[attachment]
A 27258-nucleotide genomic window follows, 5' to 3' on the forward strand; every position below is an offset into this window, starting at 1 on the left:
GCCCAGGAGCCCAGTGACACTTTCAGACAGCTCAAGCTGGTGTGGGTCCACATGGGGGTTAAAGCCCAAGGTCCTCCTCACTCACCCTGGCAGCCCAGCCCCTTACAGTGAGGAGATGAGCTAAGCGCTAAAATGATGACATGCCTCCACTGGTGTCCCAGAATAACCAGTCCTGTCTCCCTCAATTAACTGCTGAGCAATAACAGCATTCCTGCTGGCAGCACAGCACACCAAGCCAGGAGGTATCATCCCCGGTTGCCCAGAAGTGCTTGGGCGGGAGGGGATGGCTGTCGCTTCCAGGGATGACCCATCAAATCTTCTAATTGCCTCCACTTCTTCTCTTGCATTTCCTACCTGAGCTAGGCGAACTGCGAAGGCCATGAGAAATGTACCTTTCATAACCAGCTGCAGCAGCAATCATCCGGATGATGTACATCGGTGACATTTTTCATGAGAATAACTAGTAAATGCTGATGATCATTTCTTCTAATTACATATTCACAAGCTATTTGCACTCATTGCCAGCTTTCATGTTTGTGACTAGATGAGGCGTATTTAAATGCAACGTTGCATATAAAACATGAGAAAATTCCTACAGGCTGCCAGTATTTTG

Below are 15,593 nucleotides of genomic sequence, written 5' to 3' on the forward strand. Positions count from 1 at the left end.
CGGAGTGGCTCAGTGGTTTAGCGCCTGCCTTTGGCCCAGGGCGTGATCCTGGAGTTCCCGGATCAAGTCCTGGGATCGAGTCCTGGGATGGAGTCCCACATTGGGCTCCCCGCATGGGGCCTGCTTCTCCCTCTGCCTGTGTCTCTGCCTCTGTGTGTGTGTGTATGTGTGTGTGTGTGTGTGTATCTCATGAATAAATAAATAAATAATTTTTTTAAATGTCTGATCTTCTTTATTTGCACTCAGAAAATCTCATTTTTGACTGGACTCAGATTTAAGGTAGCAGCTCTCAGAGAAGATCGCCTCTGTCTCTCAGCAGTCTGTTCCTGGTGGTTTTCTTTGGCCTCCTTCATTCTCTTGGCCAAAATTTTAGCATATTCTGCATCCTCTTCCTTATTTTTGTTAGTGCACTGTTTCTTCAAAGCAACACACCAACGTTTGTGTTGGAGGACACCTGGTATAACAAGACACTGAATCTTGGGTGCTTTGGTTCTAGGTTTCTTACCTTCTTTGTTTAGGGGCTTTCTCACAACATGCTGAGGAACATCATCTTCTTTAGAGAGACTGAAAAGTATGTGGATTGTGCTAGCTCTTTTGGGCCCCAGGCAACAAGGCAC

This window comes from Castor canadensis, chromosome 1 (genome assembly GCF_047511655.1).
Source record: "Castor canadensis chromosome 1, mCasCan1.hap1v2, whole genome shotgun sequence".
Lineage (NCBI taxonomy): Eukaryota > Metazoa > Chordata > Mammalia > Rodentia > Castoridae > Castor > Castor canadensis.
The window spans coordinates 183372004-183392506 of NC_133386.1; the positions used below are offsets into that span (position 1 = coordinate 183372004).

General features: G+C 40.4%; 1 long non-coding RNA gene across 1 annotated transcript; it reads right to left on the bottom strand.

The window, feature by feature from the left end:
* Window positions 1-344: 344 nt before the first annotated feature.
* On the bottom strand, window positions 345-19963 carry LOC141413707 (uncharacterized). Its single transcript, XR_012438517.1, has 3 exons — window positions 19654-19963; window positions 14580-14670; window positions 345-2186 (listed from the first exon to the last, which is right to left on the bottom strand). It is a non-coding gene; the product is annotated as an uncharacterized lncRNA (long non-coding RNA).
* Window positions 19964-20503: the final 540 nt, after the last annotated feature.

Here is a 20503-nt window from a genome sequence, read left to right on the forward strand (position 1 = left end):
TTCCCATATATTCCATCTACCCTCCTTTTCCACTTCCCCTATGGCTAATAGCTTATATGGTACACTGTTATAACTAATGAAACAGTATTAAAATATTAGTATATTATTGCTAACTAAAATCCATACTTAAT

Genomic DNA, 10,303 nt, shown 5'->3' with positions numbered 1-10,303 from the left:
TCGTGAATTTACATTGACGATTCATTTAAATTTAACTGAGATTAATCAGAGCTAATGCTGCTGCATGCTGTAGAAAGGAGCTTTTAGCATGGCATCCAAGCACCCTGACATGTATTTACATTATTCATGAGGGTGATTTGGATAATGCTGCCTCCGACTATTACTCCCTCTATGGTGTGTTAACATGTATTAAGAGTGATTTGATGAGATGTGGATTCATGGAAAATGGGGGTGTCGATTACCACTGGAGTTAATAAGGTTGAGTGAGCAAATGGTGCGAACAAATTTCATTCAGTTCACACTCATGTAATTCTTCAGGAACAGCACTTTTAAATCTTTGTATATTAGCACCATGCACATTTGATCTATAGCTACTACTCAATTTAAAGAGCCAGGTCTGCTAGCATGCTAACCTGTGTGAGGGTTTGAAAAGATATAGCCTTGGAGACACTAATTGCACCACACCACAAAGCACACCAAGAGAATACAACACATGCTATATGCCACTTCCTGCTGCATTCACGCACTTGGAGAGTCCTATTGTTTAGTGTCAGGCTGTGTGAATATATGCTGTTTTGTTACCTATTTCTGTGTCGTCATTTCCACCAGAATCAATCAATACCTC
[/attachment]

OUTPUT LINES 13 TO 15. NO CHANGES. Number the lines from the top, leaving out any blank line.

* Window positions 19964-20503: the final 540 nt, after the last annotated feature.

Here is a 20503-nt window from a genome sequence, read left to right on the forward strand (position 1 = left end):
TTCCCATATATTCCATCTACCCTCCTTTTCCACTTCCCCTATGGCTAATAGCTTATATGGTACACTGTTATAACTAATGAAACAGTATTAAAATATTAGTATATTATTGCTAACTAAAATCCATACTTAAT